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06/21/07 1:39 AM ET

Sosa's mates write themselves in story

Catalanotto goes back-to-back with Sammy; Otsuka grabs ball

ARLINGTON -- The Rangers bullpen sits just beyond the right-center-field wall, and its relievers knew they had a chance to be a part of history every time Sammy Sosa came to the plate.

Reliever Akinori Otsuka was thinking just that when Sosa came to the plate in the fifth inning of Wednesday's game against the Chicago Cubs with a chance to make history.

That's just what happened.

"When I was stretching and getting ready, I said I'm going to catch it," Otsuka said. "Then, he hits it, and [bullpen coach] Dom Chiti is getting ready to catch it, and he drops it and I picked it up."

The baseball that Otsuka picked up was the one that Sosa hit for his 600th career home run Wednesday at Rangers Ballpark in Arlington. A crowd of 37,564 fans erupted in a prolonged standing ovation as Sosa rounded the bases, and his teammates were there at home plate to greet him when he finished.

"Half the guys had chills," catcher Gerald Laird said. "I mean 600 home runs. I don't even have 600 hits."

The home run came in the Rangers' 7-3 victory over the Cubs, and winning pitcher Kameron Loe said afterward, "It was awesome, I really feel very honored to be in that game, be starting pitcher when he hit 600.

"We were jumping up and down, yelling, just all very excited for him. He's a great guy, comes out every day with a great attitude and works really hard. We're all just excited for him and extremely happy for him."

A few of his teammates had reason to be especially proud of him. Like Sosa, pitchers Joaquin Benoit, Frank Francisco and Robinson Tejeda and outfielder Victor Diaz are from the Dominican Republic and understand fully what this means to their country.

Sosa is already a baseball legend down there and this only adds to it.

"It was an incredible moment for all us," Benoit said. "I know there is a party going on in San Pedro and all over the Dominican Republic.

"He was born and raised in the Dominican Republic, and that means a lot. To be a part of it, to almost get hit with the home run in the bullpen, for a guy like me from the Dominican Republic is unbelievable. You can't imagine how we all feel."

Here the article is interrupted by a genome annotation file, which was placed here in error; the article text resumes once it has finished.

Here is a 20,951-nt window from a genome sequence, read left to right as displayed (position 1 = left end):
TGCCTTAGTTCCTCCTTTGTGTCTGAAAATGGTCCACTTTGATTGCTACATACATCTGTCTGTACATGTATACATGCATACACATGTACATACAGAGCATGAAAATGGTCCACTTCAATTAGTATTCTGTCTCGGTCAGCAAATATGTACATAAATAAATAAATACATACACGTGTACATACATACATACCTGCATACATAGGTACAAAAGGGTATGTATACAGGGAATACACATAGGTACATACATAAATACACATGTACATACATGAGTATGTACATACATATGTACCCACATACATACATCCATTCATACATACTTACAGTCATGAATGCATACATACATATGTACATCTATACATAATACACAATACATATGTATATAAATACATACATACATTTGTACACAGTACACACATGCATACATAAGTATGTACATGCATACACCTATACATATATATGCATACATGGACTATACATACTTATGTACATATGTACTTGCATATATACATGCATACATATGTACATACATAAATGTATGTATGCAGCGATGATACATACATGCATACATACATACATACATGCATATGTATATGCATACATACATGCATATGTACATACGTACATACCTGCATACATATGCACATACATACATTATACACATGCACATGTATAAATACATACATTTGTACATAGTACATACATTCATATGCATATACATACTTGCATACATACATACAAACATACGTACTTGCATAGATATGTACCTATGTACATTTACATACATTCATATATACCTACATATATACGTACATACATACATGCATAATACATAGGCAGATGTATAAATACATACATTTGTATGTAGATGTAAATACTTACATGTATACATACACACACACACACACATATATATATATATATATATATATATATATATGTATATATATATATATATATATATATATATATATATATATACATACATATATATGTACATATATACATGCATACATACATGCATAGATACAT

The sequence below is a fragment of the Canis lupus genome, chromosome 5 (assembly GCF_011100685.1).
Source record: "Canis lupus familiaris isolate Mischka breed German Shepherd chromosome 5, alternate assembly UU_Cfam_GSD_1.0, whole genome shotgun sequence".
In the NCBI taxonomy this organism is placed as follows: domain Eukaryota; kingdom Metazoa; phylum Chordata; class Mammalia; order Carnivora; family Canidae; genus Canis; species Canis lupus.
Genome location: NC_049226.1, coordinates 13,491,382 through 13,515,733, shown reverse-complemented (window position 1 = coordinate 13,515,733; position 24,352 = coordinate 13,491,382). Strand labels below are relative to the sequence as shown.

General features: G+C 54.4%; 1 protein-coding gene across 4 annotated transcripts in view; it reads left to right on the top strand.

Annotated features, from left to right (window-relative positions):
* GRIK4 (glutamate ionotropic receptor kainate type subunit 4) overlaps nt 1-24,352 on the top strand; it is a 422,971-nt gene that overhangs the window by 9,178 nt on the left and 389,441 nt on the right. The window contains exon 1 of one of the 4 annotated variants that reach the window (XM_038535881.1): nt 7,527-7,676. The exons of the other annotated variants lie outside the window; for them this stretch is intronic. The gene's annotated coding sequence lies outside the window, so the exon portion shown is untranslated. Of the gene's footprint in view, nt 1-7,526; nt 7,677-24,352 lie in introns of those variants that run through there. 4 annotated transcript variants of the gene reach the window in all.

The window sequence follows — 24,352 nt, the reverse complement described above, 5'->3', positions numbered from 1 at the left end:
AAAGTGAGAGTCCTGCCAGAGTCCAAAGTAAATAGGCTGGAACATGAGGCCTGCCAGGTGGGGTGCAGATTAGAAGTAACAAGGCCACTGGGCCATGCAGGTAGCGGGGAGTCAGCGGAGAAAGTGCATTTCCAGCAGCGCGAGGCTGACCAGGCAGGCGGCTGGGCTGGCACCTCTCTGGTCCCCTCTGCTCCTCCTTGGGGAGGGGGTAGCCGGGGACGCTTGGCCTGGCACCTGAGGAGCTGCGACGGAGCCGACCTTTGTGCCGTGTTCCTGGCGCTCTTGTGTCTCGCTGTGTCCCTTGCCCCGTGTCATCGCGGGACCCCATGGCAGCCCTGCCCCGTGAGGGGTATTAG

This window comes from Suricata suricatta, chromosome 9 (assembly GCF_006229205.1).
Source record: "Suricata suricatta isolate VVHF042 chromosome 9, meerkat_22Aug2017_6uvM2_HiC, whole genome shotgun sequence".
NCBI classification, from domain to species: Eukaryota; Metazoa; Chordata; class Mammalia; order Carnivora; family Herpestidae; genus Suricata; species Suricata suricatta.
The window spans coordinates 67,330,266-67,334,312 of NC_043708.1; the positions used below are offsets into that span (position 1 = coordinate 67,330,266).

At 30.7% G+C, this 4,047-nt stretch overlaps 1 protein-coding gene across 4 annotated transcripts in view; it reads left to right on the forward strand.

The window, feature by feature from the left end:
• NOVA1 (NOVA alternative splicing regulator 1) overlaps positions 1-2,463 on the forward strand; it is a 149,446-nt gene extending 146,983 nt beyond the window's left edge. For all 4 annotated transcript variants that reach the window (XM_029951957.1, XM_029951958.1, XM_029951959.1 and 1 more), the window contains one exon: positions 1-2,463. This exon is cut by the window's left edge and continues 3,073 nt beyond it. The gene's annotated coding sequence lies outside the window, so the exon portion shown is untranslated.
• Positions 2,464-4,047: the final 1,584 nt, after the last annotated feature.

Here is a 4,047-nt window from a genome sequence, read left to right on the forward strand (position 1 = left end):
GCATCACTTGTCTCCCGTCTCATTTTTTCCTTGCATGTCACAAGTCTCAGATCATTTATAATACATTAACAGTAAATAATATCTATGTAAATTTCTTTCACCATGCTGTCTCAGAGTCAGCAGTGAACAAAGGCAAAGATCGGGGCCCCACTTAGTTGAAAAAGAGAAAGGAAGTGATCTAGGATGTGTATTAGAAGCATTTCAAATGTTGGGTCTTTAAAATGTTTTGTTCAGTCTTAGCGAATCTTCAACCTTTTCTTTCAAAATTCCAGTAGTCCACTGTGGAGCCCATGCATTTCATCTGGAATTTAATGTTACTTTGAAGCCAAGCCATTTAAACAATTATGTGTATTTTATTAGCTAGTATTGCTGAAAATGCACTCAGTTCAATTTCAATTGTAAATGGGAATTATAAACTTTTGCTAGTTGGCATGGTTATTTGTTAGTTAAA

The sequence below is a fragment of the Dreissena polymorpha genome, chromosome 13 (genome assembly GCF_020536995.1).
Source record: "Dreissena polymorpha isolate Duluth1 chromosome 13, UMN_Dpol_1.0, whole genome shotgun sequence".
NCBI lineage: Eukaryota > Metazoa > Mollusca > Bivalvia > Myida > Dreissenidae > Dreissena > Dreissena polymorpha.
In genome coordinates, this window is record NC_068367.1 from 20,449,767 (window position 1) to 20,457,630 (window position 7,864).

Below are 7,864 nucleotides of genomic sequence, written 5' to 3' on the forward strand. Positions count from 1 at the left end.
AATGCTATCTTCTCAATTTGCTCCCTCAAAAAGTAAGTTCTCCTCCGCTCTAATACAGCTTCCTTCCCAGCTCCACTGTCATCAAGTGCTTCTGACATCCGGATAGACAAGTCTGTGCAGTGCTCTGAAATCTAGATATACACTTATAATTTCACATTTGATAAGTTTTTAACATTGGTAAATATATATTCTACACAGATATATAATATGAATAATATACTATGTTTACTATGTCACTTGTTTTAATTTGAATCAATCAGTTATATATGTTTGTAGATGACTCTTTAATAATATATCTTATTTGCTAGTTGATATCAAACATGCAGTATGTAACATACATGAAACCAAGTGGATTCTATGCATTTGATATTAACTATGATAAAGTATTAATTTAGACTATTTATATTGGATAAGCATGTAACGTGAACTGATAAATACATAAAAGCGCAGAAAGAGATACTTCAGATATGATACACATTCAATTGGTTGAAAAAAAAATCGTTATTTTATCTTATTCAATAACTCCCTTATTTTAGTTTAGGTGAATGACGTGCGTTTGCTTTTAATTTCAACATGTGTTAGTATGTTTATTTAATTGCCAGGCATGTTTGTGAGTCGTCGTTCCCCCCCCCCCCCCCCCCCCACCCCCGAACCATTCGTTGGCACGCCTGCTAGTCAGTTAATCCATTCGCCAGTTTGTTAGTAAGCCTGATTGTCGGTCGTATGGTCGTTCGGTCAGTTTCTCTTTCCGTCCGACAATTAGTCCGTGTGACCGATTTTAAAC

But his other teammates certainly enjoyed the moment as well.

"I couldn't be happier for him," shortstop Michael Young said. "It was incredible. It was a fantastic moment. What he has accomplished is amazing. It was a special moment, one of the best I've ever been a part of."

"I think it's awesome," pitcher Kevin Millwood said. "For him to take a year off and come back and accomplish what he's accomplished, it's pretty special. Everybody is excited for him."

Frank Catalanotto certainly won't forget the night. As the on-deck hitter, he had the honor of being the first to greet Sosa with two high-fives before the rest of his teammates jumped in on him.

Then he stepped to the plate and added to the moment by hitting his 75th career home run. He was more than thrilled to be a footnote in history.

"I've never hit a home run that big in my life," Catalanotto said. "I was just glad to be the first guy to congratulate him. Maybe one day I'll be the answer to a trivia question: Who was on the back end of back-to-back home runs when Sosa hit his 600th? That was the last thing anybody thought would happen, but that was pretty exciting."

Otsuka will be the answer to a trivia question, too, and no doubt retrieving the ball will make for big headlines in Japan. But he won't keep it.

"I'll give him the baseball," Otsuka said. "It's nice that I got it, not one of the fans, because he might not get it back."

His teammates were just thrilled to be there and witness history.

T.R. Sullivan is a reporter for MLB.com. This story was not subject to the approval of Major League Baseball or its clubs.